Franco Bifo Berardi’s Disertate, the first book we published as “first publisher”, begins with the war in Ukraine: when two armies clash on the battlefield, claiming lives even among the civilian population, there is nothing to celebrate for either side. The noblest action capable of resolving everything in the blink of an eye is the simple and banal desertion of every soldier in the field. A reflection that stems from the observation of a more general trend embodied by the neet, the hikikomori, the great resignations, the silent abandonments and a thousand other trends that see the generation defining itself most as “last” in the face of a future that seems inescapable. Boris Groys’s Filosofia della cura (Philosophy of care), on the other hand, considers what to do once you’ve deserted. On how societies care (and should care) for the physical and symbolic bodies of their inhabitants, and on the fact that it is more necessary than ever to redefine the very concept of health: what is it? What is its purpose? What should we do with it?

 

Jane Bennett’s Vibrant Matter concludes the series of books published so far by leading us to think beyond the limits of the human and even the organic, in search of useful answers for a new kind of political thinking, one that proposes more sustainable choices, built around greater consideration of the whole complex system of material relations that surrounds us. Bennett calls this ‘vital materialism’, and I believe it is one of the most interesting and necessary postulations for intervening in the present that contemporary philosophy has to offer.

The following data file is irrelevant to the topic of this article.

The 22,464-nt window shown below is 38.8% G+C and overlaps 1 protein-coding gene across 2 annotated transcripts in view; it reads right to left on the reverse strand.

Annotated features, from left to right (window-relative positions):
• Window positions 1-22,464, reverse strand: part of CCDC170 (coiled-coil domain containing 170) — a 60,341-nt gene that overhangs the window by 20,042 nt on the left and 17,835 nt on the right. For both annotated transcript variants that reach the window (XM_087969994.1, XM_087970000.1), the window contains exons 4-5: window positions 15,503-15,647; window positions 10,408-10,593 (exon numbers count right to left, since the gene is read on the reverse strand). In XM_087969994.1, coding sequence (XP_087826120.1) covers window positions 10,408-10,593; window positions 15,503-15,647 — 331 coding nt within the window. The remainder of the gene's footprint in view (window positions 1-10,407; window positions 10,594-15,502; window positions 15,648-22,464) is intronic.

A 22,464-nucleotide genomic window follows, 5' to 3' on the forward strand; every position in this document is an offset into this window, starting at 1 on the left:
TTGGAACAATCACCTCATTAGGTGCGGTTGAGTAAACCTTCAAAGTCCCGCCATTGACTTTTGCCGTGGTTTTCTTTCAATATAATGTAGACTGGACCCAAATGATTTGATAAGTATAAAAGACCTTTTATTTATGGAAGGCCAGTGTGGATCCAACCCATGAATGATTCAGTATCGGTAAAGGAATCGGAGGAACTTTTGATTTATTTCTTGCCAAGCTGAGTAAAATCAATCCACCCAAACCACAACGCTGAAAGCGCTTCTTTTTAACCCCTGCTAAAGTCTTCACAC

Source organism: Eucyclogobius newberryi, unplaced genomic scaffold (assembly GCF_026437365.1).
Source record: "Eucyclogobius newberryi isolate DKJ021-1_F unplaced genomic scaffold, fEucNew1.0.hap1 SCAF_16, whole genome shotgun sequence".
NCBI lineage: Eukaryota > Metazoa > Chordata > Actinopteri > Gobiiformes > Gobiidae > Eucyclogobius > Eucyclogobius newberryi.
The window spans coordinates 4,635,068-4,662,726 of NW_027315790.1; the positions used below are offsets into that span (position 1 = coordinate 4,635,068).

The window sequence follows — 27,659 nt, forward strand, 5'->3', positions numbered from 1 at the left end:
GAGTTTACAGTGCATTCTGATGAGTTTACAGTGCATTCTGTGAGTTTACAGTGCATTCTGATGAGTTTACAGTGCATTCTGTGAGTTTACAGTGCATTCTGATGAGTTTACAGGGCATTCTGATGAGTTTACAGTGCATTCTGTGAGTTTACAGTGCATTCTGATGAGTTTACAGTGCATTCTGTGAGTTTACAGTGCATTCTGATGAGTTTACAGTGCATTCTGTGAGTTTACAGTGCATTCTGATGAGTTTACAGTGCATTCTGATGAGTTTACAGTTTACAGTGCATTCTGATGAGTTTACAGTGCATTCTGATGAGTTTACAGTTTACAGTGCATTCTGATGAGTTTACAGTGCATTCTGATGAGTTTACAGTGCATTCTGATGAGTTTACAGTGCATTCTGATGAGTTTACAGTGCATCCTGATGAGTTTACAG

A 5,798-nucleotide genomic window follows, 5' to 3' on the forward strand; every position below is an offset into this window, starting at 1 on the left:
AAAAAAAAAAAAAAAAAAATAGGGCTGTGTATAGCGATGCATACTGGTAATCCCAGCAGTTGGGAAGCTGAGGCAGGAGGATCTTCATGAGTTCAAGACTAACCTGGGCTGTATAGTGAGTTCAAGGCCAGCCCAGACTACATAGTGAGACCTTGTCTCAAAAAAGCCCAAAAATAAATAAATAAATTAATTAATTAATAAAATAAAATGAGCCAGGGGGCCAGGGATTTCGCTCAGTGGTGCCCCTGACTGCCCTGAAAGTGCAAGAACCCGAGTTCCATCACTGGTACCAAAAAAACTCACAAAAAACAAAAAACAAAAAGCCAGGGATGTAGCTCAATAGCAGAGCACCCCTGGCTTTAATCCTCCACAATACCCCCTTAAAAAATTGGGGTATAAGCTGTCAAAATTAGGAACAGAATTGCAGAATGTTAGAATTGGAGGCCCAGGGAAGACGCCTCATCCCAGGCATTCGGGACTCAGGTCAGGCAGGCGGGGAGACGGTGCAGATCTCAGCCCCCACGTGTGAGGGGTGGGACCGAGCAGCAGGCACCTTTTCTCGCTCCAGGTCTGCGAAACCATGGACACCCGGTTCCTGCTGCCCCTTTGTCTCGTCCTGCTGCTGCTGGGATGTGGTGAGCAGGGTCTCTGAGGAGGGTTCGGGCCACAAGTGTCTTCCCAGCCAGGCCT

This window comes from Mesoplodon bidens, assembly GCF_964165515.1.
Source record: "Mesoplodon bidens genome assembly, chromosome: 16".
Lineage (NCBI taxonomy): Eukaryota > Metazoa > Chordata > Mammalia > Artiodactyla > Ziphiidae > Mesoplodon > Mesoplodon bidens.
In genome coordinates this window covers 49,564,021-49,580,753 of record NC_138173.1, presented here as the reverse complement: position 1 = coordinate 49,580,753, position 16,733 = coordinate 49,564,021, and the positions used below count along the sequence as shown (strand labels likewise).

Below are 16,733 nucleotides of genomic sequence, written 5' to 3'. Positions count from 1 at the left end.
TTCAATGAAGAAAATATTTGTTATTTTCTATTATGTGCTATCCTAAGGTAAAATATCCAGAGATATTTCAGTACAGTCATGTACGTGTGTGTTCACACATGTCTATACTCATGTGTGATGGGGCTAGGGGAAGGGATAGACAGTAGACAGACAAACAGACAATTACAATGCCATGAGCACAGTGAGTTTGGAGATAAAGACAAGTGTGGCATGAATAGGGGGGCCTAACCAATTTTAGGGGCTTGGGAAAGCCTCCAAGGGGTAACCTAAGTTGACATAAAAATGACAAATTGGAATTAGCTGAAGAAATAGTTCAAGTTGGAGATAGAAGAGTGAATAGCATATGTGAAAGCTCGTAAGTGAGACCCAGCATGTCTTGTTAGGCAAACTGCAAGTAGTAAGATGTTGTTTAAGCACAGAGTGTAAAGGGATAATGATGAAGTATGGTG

In the second half of the year we will be publishing Undrowned. Lezioni di femminismo nero dai mammiferi marini (Undrowned. Black Feminism Lessons from Marine Mammals) by Alexis Pauline Gumbs, Lingua ignota (Unknown Language) by Hildegard de Bingen and Huw Lemmey, Storie dell’arte contemporanea by Andrea Bellini, Ottimismo crudele (Cruel Optimism) by Lauren Berlant, Fare mondi (Emissary’s Guide to Worlding) by Ian Cheng and Isole (Islands), a book of extraordinary short stories that marks Nicolas Jaar’s narrative debut.

 

In order to be the first to implement the experimental principles we are proposing in terms of philosophical speculation, we are experimenting with new forms of online presence, offering ‘deplatforming’ and a tool for contacting and discussing with the publisher directly. At www.time0.zone, you’ll find a small social network that we’ve built to demonstrate that it’s possible to live a social life without likes, algorithmic content, sponsored advertising or a strict chronological criterion for displaying content, showing that a healthier online presence is indeed possible, which even allows us to dispense with any form of moderation.

 

In short, our aim is to become a constant laboratory in which to play with utopian thought and practice, in which to listen and be aware of the constantly evolving exchange with others. We want to build a publishing house that is open to dialogue and attentive to the critical questions of our times, aware of the impermanence of all practices and curious about all forms of subversion of reality.